Attorney General Scott Pruitt’s office released more than 100 pages of emails to the World Friday following an Open Records Act request. The World requested all emails ...

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A look at local, national coverage of Oklahoma’s botched execution

IRE board member Ziva Branstetter, enterprise editor at the Tulsa World, was among the media witnesses present Tuesday during the botched execution of Oklahoma inmate Clayton Lockett.

In a short video posted on the Tulsa World’s website, Branstetter and reporter Cary Aspinwall describe the failed execution.

The execution has prompted some local news outlets to scrutinize their state’s lethal injection drugs. Here’s a look at how local and national media are covering the story:

 

LOCAL

Execution scrutiny rages after botched execution of Oklahoma inmate Clayton Lockett | Tulsa World

Oklahoma's botched execution Tuesday became the subject of ...

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Audit shows Miss. rural water association plagued by financial problems

An audit of the North Lee County Water Association in Mississippi turned up widespread financial management problems, including violations of several state and federal laws, the Daily Journal (Tupelo, MS) reports.

The audit, which is likely “the most rigorous examination ever” of the nonprofit cooperative's financial records, comes on the heels of a $1.2 million loan from the U.S. Department of Agriculture Rural Development Administration.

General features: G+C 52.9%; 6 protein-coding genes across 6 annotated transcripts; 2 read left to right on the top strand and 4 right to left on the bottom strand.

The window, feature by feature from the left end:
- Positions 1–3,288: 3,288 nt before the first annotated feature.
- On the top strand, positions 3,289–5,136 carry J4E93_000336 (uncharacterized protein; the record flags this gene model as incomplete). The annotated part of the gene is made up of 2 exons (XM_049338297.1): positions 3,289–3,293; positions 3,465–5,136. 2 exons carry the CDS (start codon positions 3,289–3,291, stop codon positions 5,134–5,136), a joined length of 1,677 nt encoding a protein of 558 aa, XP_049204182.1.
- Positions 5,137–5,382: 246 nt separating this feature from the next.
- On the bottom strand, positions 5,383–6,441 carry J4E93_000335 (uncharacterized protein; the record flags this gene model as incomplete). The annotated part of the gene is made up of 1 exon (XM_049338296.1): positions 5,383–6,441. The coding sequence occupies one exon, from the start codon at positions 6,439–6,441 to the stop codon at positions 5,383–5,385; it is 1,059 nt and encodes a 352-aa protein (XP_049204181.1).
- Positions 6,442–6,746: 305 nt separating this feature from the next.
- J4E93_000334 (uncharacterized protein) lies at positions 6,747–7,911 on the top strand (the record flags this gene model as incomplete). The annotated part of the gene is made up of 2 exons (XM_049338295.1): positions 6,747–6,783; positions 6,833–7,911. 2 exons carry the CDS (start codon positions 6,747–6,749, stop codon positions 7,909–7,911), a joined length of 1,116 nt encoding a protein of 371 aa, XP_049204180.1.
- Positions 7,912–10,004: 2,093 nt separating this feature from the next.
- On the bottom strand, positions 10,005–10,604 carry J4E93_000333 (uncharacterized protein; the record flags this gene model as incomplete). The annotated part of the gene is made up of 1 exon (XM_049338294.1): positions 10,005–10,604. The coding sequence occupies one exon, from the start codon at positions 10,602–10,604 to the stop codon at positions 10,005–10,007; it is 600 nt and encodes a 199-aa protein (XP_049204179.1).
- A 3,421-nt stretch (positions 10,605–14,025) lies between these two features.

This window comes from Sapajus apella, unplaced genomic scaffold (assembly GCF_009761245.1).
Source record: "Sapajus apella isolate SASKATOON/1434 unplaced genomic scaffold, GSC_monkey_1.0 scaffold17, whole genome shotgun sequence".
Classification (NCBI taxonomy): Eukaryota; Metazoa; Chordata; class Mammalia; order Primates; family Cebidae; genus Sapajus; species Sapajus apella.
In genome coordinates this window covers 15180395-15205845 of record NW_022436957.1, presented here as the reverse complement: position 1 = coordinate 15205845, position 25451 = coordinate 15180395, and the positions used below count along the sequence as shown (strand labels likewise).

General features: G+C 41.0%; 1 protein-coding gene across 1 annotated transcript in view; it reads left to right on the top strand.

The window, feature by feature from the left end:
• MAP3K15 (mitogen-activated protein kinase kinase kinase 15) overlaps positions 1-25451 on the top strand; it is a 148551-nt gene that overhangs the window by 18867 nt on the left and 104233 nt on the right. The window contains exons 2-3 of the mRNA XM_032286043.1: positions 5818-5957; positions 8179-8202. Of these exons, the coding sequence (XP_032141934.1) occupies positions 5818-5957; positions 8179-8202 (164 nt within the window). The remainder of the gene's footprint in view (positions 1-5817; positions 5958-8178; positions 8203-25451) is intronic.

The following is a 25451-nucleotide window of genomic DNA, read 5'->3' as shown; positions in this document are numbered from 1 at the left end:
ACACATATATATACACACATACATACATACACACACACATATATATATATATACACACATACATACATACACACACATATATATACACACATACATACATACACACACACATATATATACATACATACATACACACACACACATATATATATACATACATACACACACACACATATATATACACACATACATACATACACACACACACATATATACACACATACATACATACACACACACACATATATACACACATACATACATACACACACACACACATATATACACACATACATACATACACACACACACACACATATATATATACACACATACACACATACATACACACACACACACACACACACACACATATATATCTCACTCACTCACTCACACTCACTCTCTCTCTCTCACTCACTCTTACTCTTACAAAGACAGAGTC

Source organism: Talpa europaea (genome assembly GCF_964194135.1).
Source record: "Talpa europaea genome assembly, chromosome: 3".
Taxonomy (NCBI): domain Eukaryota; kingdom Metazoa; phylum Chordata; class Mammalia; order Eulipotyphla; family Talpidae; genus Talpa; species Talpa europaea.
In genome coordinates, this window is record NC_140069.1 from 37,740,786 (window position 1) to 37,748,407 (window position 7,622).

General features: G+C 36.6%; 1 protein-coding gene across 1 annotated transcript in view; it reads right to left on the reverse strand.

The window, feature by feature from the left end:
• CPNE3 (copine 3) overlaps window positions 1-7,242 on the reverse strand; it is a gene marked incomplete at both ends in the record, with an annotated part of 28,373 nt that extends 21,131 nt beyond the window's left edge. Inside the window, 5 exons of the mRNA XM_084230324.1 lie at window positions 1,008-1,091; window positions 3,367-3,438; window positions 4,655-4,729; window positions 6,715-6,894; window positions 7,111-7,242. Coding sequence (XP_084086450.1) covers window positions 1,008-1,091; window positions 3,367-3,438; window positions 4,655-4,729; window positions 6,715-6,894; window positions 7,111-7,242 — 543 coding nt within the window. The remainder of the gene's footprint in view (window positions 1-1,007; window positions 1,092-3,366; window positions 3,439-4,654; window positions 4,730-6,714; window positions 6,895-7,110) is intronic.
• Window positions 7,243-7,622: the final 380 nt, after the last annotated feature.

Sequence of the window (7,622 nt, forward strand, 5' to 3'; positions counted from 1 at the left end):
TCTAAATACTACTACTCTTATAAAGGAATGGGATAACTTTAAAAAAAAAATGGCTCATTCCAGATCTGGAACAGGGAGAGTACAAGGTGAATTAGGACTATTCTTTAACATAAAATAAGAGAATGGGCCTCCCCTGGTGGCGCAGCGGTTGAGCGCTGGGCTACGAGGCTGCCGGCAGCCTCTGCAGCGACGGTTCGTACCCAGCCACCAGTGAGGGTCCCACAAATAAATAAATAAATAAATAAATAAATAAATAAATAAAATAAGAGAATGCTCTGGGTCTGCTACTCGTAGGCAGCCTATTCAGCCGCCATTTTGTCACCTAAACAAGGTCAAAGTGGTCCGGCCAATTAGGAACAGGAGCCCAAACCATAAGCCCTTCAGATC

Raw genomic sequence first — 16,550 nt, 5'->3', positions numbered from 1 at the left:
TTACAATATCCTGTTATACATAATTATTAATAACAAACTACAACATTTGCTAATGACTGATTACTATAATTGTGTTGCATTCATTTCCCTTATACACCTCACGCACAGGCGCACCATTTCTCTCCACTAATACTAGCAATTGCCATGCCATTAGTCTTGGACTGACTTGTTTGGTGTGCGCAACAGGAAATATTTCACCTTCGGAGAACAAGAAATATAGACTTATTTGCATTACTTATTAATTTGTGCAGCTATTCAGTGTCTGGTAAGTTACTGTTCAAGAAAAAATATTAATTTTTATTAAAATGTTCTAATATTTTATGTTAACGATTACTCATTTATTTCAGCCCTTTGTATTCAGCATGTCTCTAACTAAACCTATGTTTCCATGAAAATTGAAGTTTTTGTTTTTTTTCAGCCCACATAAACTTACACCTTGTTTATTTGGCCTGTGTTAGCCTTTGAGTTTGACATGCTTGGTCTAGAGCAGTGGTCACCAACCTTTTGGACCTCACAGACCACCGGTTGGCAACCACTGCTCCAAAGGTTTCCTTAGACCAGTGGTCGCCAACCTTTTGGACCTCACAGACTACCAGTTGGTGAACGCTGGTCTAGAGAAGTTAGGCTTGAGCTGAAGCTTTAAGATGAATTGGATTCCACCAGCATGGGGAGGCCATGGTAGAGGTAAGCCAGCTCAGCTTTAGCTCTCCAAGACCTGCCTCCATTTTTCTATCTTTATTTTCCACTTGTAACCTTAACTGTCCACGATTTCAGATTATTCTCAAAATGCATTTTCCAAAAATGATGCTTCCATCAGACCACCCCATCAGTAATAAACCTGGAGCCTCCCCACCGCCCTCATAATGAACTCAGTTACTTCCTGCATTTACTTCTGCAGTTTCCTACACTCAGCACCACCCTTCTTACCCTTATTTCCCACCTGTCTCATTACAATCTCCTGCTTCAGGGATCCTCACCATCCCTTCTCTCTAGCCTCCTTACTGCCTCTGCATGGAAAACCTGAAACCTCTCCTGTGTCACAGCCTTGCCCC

While copies of the audit are required to be available for public inspection, the water association did not comply with state law.

The association has been plagued with problems, according to the ...

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Extra Extra Monday: Accident reports, deportations and school finances

Jail Crunch | Organized Crime and Corruption Reporting Project

OCCRP reporters filed freedom of information requests to prison authorities across Eastern Europe. The interactive visualization is a compilation of the data received from each prison authority, organized to demonstrate similarities and differences between prison demographics and crime categories across the region.

OCCRP journalists conducted dozens of interviews with convicted criminals throughout Eastern Europe. The videos are an extension of the Jail Crunch visualization and provide a personal window into how crime works in the region.

 

Drivers pay for accident reports | Atlanta Journal-Constitution

A private company that sells vehicle accident reports for ...